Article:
Where Europe stands on gay marriage and civil unions
More than two-thirds of the 20 countries around the world that have legalized same-sex marriage are in Europe. Yet two of the biggest Western European states – Germany and Italy – do not allow gays and lesbians to wed. And all Central and Eastern European countries continue to ban gay marriage.
Nearly 15 years after the Netherlands became the world’s first country to allow same-sex marriage, Ireland last month became the first nation to do so via popular vote, with 62% of voters casting ballots in favor of the change.
That makes Ireland the 14th European nation to change its laws to allow gay and lesbian couples to wed. This number counts England and Wales as one country and Scotland as a separate entity, since those parts of the United Kingdom passed two separate pieces of legislation on same-sex marriage. (Northern Ireland, the other U.K. constituent state, has not legalized such marriages.) The list also includes Finland, which approved a same-sex marriage law earlier this year, although it will not take effect until 2017.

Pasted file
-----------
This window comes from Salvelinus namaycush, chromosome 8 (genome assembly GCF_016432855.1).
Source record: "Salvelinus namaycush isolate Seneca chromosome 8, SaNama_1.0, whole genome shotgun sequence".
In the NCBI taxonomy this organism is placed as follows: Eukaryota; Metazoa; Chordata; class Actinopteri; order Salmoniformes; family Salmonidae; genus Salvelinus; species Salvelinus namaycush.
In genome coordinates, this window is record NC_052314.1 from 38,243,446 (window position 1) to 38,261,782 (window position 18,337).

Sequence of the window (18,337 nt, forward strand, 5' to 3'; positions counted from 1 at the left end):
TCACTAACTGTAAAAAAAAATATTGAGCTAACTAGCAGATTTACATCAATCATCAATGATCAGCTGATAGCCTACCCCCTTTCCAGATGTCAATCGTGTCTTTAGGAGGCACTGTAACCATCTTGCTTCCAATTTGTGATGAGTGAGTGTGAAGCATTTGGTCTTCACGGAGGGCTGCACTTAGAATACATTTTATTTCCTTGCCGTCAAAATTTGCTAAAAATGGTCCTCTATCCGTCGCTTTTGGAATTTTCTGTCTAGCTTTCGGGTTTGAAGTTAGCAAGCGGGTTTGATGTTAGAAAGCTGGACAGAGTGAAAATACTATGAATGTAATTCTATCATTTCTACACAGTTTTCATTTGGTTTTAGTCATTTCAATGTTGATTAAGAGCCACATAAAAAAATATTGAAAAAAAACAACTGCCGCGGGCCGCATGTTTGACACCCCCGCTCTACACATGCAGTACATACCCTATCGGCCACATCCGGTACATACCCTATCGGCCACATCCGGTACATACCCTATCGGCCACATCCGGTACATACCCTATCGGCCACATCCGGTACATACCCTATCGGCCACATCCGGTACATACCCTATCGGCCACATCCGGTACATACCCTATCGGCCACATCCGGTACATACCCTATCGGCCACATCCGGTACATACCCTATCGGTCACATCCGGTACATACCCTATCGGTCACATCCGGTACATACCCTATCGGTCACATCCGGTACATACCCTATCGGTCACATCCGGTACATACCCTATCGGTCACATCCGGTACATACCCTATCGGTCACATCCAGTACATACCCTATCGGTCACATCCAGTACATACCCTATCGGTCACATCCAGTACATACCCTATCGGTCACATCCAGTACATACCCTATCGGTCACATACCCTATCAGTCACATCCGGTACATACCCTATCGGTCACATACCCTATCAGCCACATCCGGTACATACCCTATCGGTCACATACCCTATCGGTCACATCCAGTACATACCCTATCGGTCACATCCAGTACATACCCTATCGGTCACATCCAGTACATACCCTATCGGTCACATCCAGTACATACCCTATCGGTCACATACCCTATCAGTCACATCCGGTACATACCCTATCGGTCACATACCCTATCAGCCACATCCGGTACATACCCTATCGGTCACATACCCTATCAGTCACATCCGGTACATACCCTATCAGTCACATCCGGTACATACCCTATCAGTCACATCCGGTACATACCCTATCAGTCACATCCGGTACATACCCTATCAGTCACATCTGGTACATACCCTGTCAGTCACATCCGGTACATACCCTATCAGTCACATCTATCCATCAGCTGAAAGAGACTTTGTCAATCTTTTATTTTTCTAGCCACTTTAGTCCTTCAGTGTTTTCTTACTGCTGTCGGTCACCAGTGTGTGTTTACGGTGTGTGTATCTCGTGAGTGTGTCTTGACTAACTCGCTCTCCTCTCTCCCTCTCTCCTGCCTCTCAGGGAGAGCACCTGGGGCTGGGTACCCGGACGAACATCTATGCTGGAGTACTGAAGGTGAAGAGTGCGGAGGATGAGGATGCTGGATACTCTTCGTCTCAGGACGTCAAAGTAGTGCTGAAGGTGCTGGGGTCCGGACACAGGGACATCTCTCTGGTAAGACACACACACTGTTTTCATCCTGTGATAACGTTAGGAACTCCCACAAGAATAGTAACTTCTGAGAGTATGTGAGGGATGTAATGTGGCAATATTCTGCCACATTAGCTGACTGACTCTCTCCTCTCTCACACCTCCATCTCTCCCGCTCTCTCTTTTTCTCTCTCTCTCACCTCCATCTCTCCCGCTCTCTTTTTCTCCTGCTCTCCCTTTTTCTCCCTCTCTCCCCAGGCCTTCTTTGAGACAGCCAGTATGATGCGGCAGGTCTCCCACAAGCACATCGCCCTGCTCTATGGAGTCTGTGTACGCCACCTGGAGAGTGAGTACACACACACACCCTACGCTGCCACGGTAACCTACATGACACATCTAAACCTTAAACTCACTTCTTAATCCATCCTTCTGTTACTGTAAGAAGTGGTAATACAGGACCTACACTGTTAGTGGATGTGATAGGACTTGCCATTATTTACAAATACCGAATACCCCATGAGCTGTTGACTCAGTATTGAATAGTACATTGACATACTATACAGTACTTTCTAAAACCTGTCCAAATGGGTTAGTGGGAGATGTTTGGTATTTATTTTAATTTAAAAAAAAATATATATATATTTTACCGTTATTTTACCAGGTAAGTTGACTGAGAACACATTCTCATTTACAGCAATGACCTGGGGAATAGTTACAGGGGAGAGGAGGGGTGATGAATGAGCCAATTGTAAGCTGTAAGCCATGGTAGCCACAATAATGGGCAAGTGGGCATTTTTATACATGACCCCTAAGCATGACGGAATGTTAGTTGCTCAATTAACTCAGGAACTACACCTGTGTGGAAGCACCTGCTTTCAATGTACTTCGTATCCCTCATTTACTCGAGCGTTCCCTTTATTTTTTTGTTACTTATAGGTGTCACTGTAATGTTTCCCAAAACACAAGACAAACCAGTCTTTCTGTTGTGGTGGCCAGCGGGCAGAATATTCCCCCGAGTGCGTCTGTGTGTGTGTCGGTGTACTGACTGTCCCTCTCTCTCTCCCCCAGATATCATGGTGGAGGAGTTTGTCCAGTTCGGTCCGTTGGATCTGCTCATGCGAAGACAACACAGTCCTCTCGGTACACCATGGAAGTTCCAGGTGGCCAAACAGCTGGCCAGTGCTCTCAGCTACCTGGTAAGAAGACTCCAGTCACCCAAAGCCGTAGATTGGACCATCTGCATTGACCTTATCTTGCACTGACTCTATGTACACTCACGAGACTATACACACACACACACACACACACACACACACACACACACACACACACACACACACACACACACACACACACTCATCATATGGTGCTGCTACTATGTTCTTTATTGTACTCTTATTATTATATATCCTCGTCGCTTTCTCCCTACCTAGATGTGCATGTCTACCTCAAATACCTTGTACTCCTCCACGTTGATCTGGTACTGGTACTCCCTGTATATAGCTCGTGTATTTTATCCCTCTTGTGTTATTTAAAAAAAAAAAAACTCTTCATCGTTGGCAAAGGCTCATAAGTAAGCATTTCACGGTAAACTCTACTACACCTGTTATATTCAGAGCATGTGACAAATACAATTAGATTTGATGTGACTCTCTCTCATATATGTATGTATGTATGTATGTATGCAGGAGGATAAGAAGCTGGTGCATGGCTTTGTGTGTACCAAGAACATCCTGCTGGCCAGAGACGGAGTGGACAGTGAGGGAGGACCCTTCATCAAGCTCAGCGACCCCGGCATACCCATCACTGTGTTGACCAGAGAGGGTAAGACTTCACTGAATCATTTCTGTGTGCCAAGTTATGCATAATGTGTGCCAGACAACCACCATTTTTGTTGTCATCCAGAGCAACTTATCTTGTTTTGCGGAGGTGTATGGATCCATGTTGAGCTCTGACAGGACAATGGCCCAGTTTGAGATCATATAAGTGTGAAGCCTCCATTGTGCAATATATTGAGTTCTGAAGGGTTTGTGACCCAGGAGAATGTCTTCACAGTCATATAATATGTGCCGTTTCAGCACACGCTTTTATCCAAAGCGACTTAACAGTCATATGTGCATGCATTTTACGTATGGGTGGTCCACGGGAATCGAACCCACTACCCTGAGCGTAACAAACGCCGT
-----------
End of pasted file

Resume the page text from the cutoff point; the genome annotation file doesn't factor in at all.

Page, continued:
It is unclear whether any other European countries will soon follow. Germany is among several European nations that grant civil unions or partnerships for same-sex couples, but is not seen as likely to allow gay marriages in the near future. Some Italian politicians, meanwhile, are calling for the passage of a civil partnerships law. Italy, with its historical ties to the Roman Catholic Church, does not currently recognize same-sex unions of any kind, and a senior Vatican official recently called the result of Ireland’s referendum a “defeat for humanity.”
Greece also may soon allow civil unions for same-sex couples, and Slovenia’s legislature recently voted to approve same-sex marriage (though that measure faces additional hurdles before it can become law). At the same time, nearly two-thirds of Croatian voters recently voted to amend their country’s constitution to ban same-sex marriage.
Michael Lipka is an editor focusing on religion at Pew Research Center.